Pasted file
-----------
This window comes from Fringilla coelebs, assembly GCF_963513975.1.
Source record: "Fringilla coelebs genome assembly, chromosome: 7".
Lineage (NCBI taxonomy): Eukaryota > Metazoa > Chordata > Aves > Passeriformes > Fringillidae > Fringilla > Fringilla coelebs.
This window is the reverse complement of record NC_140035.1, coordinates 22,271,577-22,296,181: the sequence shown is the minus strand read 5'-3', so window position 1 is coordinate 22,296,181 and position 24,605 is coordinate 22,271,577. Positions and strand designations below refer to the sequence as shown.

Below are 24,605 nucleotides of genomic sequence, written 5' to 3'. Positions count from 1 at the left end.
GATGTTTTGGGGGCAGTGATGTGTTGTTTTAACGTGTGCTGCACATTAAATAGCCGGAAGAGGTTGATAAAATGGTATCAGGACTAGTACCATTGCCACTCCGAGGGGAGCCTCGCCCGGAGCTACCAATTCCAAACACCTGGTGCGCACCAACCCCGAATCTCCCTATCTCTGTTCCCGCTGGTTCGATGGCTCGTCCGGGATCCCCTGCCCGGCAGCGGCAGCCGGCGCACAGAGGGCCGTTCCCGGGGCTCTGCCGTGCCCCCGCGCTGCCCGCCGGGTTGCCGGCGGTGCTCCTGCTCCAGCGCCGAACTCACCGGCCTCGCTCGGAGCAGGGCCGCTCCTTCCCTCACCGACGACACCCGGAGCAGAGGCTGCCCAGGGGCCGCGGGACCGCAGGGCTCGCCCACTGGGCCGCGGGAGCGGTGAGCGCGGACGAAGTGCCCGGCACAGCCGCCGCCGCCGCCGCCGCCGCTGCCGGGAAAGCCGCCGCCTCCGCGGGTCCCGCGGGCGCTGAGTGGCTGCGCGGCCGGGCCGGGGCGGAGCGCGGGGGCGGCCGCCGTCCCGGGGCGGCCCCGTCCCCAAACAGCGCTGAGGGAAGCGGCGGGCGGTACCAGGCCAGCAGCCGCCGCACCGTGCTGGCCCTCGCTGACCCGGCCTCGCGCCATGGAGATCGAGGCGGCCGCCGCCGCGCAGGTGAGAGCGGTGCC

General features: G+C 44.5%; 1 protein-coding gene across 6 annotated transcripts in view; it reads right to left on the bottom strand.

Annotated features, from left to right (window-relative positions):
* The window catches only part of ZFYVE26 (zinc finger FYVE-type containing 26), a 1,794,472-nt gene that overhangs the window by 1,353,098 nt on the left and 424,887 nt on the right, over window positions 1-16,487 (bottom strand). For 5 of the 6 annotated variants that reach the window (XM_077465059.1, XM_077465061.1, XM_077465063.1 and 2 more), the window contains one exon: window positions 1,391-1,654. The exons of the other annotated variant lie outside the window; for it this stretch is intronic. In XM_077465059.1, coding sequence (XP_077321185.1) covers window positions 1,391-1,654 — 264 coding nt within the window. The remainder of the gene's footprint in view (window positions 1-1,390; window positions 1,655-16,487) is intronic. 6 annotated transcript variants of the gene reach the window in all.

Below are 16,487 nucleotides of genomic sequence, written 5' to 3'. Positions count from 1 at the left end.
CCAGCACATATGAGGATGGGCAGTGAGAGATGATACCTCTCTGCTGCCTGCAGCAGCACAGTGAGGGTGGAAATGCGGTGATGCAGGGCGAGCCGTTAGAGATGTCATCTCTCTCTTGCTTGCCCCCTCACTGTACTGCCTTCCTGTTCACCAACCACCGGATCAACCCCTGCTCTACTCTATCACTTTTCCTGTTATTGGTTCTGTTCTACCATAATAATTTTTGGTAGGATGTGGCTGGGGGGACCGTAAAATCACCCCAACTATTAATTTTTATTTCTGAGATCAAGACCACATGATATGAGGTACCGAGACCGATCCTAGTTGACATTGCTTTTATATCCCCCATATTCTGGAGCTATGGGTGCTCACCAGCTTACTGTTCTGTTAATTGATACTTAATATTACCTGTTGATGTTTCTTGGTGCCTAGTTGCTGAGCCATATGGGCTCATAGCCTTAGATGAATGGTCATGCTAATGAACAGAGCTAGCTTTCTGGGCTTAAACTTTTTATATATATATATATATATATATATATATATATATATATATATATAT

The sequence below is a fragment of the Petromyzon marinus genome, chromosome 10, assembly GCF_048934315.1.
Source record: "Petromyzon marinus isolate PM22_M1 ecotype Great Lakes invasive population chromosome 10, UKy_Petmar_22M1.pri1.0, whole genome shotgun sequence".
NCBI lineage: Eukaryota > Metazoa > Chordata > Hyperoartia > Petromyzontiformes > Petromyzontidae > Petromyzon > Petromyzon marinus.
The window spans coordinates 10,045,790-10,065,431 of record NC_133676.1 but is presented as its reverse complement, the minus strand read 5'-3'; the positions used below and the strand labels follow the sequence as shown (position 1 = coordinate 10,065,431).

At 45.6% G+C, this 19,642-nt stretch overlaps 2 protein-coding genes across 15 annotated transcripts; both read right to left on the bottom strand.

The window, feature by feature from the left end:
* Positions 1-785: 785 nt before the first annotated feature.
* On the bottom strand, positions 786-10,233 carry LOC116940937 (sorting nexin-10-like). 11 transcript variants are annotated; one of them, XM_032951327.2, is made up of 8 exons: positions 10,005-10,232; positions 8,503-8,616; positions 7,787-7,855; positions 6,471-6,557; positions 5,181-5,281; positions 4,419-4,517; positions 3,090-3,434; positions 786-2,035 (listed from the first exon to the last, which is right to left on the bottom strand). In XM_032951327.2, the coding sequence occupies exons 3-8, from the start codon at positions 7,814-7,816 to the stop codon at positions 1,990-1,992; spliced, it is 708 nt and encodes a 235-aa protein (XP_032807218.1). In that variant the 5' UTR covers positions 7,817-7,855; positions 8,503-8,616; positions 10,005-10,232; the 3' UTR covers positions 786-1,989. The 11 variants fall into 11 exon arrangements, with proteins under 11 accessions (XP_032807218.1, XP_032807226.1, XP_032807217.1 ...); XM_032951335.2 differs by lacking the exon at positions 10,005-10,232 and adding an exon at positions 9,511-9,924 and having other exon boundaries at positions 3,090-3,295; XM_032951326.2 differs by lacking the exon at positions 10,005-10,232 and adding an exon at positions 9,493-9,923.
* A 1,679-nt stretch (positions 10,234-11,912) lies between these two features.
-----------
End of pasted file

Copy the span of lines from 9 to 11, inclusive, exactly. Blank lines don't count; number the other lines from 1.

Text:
* The window catches only part of ZFYVE26 (zinc finger FYVE-type containing 26), a 1,794,472-nt gene that overhangs the window by 1,353,098 nt on the left and 424,887 nt on the right, over window positions 1-16,487 (bottom strand). For 5 of the 6 annotated variants that reach the window (XM_077465059.1, XM_077465061.1, XM_077465063.1 and 2 more), the window contains one exon: window positions 1,391-1,654. The exons of the other annotated variant lie outside the window; for it this stretch is intronic. In XM_077465059.1, coding sequence (XP_077321185.1) covers window positions 1,391-1,654 — 264 coding nt within the window. The remainder of the gene's footprint in view (window positions 1-1,390; window positions 1,655-16,487) is intronic. 6 annotated transcript variants of the gene reach the window in all.

Below are 16,487 nucleotides of genomic sequence, written 5' to 3'. Positions count from 1 at the left end.
CCAGCACATATGAGGATGGGCAGTGAGAGATGATACCTCTCTGCTGCCTGCAGCAGCACAGTGAGGGTGGAAATGCGGTGATGCAGGGCGAGCCGTTAGAGATGTCATCTCTCTCTTGCTTGCCCCCTCACTGTACTGCCTTCCTGTTCACCAACCACCGGATCAACCCCTGCTCTACTCTATCACTTTTCCTGTTATTGGTTCTGTTCTACCATAATAATTTTTGGTAGGATGTGGCTGGGGGGACCGTAAAATCACCCCAACTATTAATTTTTATTTCTGAGATCAAGACCACATGATATGAGGTACCGAGACCGATCCTAGTTGACATTGCTTTTATATCCCCCATATTCTGGAGCTATGGGTGCTCACCAGCTTACTGTTCTGTTAATTGATACTTAATATTACCTGTTGATGTTTCTTGGTGCCTAGTTGCTGAGCCATATGGGCTCATAGCCTTAGATGAATGGTCATGCTAATGAACAGAGCTAGCTTTCTGGGCTTAAACTTTTTATATATATATATATATATATATATATATATATATATATATATATAT